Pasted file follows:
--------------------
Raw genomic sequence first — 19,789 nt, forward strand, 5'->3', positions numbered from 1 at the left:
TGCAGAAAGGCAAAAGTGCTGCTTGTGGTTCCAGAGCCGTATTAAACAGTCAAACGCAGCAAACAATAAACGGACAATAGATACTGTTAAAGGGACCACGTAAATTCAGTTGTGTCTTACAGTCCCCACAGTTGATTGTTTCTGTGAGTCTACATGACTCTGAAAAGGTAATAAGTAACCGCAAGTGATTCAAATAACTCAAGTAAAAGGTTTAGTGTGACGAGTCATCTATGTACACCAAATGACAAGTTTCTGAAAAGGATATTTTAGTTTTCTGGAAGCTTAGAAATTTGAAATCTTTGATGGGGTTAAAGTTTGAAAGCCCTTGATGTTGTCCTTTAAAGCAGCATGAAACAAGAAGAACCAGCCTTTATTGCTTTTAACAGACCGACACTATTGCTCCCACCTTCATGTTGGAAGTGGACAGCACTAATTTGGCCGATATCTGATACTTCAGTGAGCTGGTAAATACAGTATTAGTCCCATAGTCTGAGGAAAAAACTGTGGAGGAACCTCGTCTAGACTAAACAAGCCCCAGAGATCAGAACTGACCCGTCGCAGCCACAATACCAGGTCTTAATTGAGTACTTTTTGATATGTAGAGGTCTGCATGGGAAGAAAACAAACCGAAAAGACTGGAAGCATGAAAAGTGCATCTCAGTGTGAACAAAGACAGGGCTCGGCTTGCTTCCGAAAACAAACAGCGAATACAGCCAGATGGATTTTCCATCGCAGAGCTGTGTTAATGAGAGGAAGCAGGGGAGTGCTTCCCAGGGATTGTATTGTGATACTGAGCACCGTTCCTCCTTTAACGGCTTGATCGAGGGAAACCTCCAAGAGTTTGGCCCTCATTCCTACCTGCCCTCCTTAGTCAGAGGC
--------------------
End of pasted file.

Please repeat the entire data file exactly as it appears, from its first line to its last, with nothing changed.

Raw genomic sequence first — 19,789 nt, forward strand, 5'->3', positions numbered from 1 at the left:
TGCAGAAAGGCAAAAGTGCTGCTTGTGGTTCCAGAGCCGTATTAAACAGTCAAACGCAGCAAACAATAAACGGACAATAGATACTGTTAAAGGGACCACGTAAATTCAGTTGTGTCTTACAGTCCCCACAGTTGATTGTTTCTGTGAGTCTACATGACTCTGAAAAGGTAATAAGTAACCGCAAGTGATTCAAATAACTCAAGTAAAAGGTTTAGTGTGACGAGTCATCTATGTACACCAAATGACAAGTTTCTGAAAAGGATATTTTAGTTTTCTGGAAGCTTAGAAATTTGAAATCTTTGATGGGGTTAAAGTTTGAAAGCCCTTGATGTTGTCCTTTAAAGCAGCATGAAACAAGAAGAACCAGCCTTTATTGCTTTTAACAGACCGACACTATTGCTCCCACCTTCATGTTGGAAGTGGACAGCACTAATTTGGCCGATATCTGATACTTCAGTGAGCTGGTAAATACAGTATTAGTCCCATAGTCTGAGGAAAAAACTGTGGAGGAACCTCGTCTAGACTAAACAAGCCCCAGAGATCAGAACTGACCCGTCGCAGCCACAATACCAGGTCTTAATTGAGTACTTTTTGATATGTAGAGGTCTGCATGGGAAGAAAACAAACCGAAAAGACTGGAAGCATGAAAAGTGCATCTCAGTGTGAACAAAGACAGGGCTCGGCTTGCTTCCGAAAACAAACAGCGAATACAGCCAGATGGATTTTCCATCGCAGAGCTGTGTTAATGAGAGGAAGCAGGGGAGTGCTTCCCAGGGATTGTATTGTGATACTGAGCACCGTTCCTCCTTTAACGGCTTGATCGAGGGAAACCTCCAAGAGTTTGGCCCTCATTCCTACCTGCCCTCCTTAGTCAGAGGC